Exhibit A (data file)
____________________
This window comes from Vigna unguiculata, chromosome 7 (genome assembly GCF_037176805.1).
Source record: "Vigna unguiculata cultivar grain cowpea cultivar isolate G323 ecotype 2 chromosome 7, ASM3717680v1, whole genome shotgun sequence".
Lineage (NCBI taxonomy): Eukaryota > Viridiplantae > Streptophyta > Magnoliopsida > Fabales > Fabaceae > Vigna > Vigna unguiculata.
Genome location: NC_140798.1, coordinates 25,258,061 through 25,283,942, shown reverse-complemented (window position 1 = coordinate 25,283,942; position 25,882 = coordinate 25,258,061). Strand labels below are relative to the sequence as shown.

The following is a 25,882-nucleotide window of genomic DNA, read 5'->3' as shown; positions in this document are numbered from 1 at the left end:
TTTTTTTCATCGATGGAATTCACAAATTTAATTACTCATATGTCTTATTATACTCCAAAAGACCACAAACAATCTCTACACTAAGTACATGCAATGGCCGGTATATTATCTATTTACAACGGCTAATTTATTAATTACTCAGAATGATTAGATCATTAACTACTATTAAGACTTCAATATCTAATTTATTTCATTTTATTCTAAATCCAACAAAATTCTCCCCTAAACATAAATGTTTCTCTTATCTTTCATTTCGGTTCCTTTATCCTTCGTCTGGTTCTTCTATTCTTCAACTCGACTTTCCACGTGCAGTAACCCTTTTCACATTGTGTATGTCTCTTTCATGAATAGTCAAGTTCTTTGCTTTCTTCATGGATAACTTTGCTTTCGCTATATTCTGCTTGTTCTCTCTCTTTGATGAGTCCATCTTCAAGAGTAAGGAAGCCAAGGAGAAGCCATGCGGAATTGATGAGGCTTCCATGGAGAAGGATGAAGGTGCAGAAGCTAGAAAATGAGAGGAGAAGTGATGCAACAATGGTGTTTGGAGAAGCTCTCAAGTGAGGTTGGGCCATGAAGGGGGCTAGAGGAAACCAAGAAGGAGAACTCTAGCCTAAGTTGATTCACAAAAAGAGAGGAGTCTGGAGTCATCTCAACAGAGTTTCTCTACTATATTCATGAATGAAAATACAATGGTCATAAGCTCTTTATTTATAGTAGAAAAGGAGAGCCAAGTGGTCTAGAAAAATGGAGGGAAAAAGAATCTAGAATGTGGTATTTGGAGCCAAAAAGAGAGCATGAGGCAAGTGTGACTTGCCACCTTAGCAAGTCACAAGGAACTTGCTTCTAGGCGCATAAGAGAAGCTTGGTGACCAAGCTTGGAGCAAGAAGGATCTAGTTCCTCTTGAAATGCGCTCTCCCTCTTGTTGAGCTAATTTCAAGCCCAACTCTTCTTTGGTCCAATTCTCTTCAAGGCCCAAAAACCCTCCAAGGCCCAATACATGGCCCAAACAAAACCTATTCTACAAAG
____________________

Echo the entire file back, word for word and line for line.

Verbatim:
This window comes from Vigna unguiculata, chromosome 7 (genome assembly GCF_037176805.1).
Source record: "Vigna unguiculata cultivar grain cowpea cultivar isolate G323 ecotype 2 chromosome 7, ASM3717680v1, whole genome shotgun sequence".
Lineage (NCBI taxonomy): Eukaryota > Viridiplantae > Streptophyta > Magnoliopsida > Fabales > Fabaceae > Vigna > Vigna unguiculata.
Genome location: NC_140798.1, coordinates 25,258,061 through 25,283,942, shown reverse-complemented (window position 1 = coordinate 25,283,942; position 25,882 = coordinate 25,258,061). Strand labels below are relative to the sequence as shown.

The following is a 25,882-nucleotide window of genomic DNA, read 5'->3' as shown; positions in this document are numbered from 1 at the left end:
TTTTTTTCATCGATGGAATTCACAAATTTAATTACTCATATGTCTTATTATACTCCAAAAGACCACAAACAATCTCTACACTAAGTACATGCAATGGCCGGTATATTATCTATTTACAACGGCTAATTTATTAATTACTCAGAATGATTAGATCATTAACTACTATTAAGACTTCAATATCTAATTTATTTCATTTTATTCTAAATCCAACAAAATTCTCCCCTAAACATAAATGTTTCTCTTATCTTTCATTTCGGTTCCTTTATCCTTCGTCTGGTTCTTCTATTCTTCAACTCGACTTTCCACGTGCAGTAACCCTTTTCACATTGTGTATGTCTCTTTCATGAATAGTCAAGTTCTTTGCTTTCTTCATGGATAACTTTGCTTTCGCTATATTCTGCTTGTTCTCTCTCTTTGATGAGTCCATCTTCAAGAGTAAGGAAGCCAAGGAGAAGCCATGCGGAATTGATGAGGCTTCCATGGAGAAGGATGAAGGTGCAGAAGCTAGAAAATGAGAGGAGAAGTGATGCAACAATGGTGTTTGGAGAAGCTCTCAAGTGAGGTTGGGCCATGAAGGGGGCTAGAGGAAACCAAGAAGGAGAACTCTAGCCTAAGTTGATTCACAAAAAGAGAGGAGTCTGGAGTCATCTCAACAGAGTTTCTCTACTATATTCATGAATGAAAATACAATGGTCATAAGCTCTTTATTTATAGTAGAAAAGGAGAGCCAAGTGGTCTAGAAAAATGGAGGGAAAAAGAATCTAGAATGTGGTATTTGGAGCCAAAAAGAGAGCATGAGGCAAGTGTGACTTGCCACCTTAGCAAGTCACAAGGAACTTGCTTCTAGGCGCATAAGAGAAGCTTGGTGACCAAGCTTGGAGCAAGAAGGATCTAGTTCCTCTTGAAATGCGCTCTCCCTCTTGTTGAGCTAATTTCAAGCCCAACTCTTCTTTGGTCCAATTCTCTTCAAGGCCCAAAAACCCTCCAAGGCCCAATACATGGCCCAAACAAAACCTATTCTACAAAG